At any given moment, a car accident can occur. Texting while driving, eating or engaging in other activities while driving is considered distracted driving.
According to the Centers for Disease Control and Prevention’s website, each day in the United States, more than nine people are killed and more than 1,000 people are injured in crashes that are reported to involve a distracted driver.
In addition, distraction.gov said sending or reading a text message while driving removes a driver’s focus on the road and surroundings for an average of 4.6 seconds, the rough equivalent of driving the length of a football field at 55 mph entirely blind.
Florida A&M Police Chief Terrance Calloway said the university police department has reported 65 on-campus accidents this year.
“The average is between 55 and 65 every year,” Calloway said. “So 65 is considered normal compared to recent years. This average includes all accidents not just car on car.”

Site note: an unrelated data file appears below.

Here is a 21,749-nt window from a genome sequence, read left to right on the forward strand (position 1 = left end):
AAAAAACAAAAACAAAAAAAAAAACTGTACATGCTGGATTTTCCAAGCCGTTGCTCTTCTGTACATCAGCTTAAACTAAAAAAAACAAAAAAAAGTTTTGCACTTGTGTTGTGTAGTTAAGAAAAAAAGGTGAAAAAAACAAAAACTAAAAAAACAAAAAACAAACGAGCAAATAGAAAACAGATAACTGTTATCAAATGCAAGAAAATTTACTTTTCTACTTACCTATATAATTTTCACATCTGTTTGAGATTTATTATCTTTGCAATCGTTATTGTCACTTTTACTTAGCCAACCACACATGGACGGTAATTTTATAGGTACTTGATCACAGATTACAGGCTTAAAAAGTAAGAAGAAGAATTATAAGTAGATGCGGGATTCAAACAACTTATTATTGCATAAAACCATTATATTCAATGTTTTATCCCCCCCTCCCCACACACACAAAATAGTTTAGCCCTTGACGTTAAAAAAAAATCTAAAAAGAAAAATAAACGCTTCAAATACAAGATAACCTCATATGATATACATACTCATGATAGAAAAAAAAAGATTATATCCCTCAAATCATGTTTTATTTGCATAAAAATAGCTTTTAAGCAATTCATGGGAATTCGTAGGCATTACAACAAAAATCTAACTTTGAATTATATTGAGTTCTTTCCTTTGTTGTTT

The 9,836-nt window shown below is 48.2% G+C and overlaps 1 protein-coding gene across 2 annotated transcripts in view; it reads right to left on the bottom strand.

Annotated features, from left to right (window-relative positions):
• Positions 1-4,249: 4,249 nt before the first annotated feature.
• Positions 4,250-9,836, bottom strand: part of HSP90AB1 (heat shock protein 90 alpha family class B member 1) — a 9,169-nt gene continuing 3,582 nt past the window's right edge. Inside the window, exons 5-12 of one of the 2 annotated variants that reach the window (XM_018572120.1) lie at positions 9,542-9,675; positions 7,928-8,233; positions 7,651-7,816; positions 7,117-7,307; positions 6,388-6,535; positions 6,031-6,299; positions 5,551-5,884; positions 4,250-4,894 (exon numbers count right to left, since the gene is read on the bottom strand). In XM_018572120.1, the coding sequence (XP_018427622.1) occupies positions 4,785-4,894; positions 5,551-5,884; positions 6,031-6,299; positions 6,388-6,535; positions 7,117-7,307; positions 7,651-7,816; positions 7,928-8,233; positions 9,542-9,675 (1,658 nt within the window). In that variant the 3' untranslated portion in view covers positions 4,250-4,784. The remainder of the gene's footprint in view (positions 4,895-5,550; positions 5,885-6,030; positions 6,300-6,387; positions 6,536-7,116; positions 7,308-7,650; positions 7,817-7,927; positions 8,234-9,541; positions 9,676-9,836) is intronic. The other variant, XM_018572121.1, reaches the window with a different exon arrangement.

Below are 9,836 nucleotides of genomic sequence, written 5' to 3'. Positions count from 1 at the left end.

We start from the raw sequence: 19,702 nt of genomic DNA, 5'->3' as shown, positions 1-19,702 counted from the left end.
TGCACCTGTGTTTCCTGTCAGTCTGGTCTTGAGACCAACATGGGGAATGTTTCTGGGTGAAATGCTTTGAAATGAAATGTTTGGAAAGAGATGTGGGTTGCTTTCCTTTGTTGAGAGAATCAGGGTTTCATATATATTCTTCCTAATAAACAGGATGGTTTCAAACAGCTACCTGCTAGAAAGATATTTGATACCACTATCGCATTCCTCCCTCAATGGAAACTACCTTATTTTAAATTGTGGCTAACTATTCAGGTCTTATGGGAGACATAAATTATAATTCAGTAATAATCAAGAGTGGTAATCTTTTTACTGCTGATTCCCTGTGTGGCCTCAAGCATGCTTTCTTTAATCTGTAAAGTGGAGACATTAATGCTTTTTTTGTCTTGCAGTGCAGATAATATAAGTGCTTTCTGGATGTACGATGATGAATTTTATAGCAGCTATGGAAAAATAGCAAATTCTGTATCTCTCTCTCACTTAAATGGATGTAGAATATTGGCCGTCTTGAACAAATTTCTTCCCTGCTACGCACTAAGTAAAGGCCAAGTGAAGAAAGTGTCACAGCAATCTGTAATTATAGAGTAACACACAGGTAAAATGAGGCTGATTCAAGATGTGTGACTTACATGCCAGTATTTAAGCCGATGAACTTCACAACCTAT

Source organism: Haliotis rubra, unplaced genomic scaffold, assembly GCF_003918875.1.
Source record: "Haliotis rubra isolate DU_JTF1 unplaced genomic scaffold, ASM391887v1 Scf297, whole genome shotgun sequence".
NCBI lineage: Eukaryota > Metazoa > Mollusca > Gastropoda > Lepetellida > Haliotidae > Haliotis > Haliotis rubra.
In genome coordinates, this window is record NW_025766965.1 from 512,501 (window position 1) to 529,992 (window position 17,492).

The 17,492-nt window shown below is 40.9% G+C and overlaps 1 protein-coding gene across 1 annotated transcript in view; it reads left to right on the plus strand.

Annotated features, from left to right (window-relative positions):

Calloway believes there are two main reasons for the cause of accidents.
“I’m sure that there are other factors that play a role in accidents but I believe two reasons are texting and speeding,” he said.
Mark Gibson, a sophomore criminal justice student from Orlando, learned this fact when he found himself in a ditch after attempting to dodge a car.
“I was sending a text, and within five seconds, I looked up and had to swerve off the road to keep from hitting the car in front of me,” Gibson said.
However, the driver is not always to blame for car accidents.
Samantha Hughes, a junior physical therapy student from Panama City, said she was involved in a car accident in July.
Hughes said the driver who caused the crash was distracted by a crying baby in the backseat. She was going through a four-way stop intersection when she was hit on the passenger side.
“All I could do was thank God it was the passenger side and not my side,” Hughes said.
Hughes noted that no one was injured.